Being an Ally: How to Use Pronouns and Names

Welcome back, Lakeside!

As a new school year begins and we welcome old and new faces into our halls, it’s important that we know how to properly address those around us. We always aim to create an inclusive space at Lakeside where everyone feels valued, so in my first-ever column, Cassia’s Corner, I’m going to be talking about pronouns, gender identity, and name changes. But what are those things and how do they play into the school year? First, we have to create an outline: 

It’s never harmful to ask, but it’s harmful to assume.”

What are Pronouns?

Pronouns are, simply put, words we use to refer to things. This could be anything from “it” to “she” to “we” to “they.” Everyone uses pronouns all the time; they’re unavoidable functions of any language. While we use pronouns for the things in the world around us, we also use pronouns for ourselves. These are gender pronouns and are used specifically when talking about a singular person. The ones you may have heard of are “she/her,” “he/him,” and “they/them.” However, there are many other pronouns people may use; these are called neopronouns, which fill the place of “she,” “he,” or “they” when referring to someone. An example of a neopronoun would be “ze/zir,” but there are an infinite number out there, so if someone uses a pronoun for themself that you don’t understand, remember to ask. It’s never harmful to ask, but it’s harmful to assume.

It’s important to note that not everyone uses only one pronoun set! You may hear people defining their pronouns as “she/they” “they/he” or any pronouns; these are just a few examples of many. When someone uses two or more pronoun sets, you can use all the sets presented, so if someone uses “she/they” pronouns, you can use “she/her” and “they/them” pronouns when referring to that person. It should also be noted that people who use multiple pronoun sets will often put their preferred pronoun set at the front (eg. if someone uses “they/she” pronouns, they might prefer they/them pronouns over she/her pronouns, but still use both sets.) However, this isn’t the same for everyone, so it’s really important to ask.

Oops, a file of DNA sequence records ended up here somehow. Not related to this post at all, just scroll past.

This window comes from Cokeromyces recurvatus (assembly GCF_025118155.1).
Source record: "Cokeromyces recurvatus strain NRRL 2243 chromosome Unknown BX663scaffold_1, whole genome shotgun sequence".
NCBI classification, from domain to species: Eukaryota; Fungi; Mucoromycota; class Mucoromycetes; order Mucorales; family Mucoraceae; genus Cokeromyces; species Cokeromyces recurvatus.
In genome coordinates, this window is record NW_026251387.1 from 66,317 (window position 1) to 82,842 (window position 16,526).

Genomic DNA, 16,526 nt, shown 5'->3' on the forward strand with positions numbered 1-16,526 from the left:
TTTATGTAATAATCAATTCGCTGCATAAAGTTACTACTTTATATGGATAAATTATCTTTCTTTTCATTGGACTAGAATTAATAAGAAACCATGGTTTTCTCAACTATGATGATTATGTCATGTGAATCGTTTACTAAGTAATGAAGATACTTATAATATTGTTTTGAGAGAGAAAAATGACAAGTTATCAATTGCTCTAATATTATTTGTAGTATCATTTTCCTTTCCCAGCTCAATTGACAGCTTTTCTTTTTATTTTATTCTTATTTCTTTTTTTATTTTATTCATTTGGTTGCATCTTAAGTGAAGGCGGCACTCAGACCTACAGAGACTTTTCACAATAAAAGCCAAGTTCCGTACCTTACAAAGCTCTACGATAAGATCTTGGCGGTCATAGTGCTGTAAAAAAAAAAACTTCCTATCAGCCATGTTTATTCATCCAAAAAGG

Correct people (and yourself) when they’re wrong about someone’s name and pronouns; this small action means a lot to the trans people of our community.”

Name Changes:

In addition to people’s pronouns changing, you may see people changing their names as well. For example, at the beginning of last school year, I started going by both the names “Cassia” and “Cam.” For me, this was because I identify as genderqueer and felt that one name wasn’t enough to encapsulate my gender identity. I still use both names and don’t have a preference towards either one; they both fit me, and I like hearing both when being referred to. 

Everyone who changes their name has a different reason for doing it, and while it may be difficult to understand people wanting to change their name and pronouns, it’s something we need to respect, even if it’s something we can’t understand. 

When referring to those who have changed their name, simply use the name they prefer to go by. Correct people (and yourself) when they’re wrong about someone’s name and pronouns; this small action means a lot to the trans people of our community. 

So as we start a new school year at Lakeside, keep in mind that this can be a tough and scary time for those who are re-entering school with different pronouns or a different name. Let’s do our best to be an ally to those around us this year, ask questions to better our understanding, and respect the identities of those around us, even if it’s difficult for us to understand them.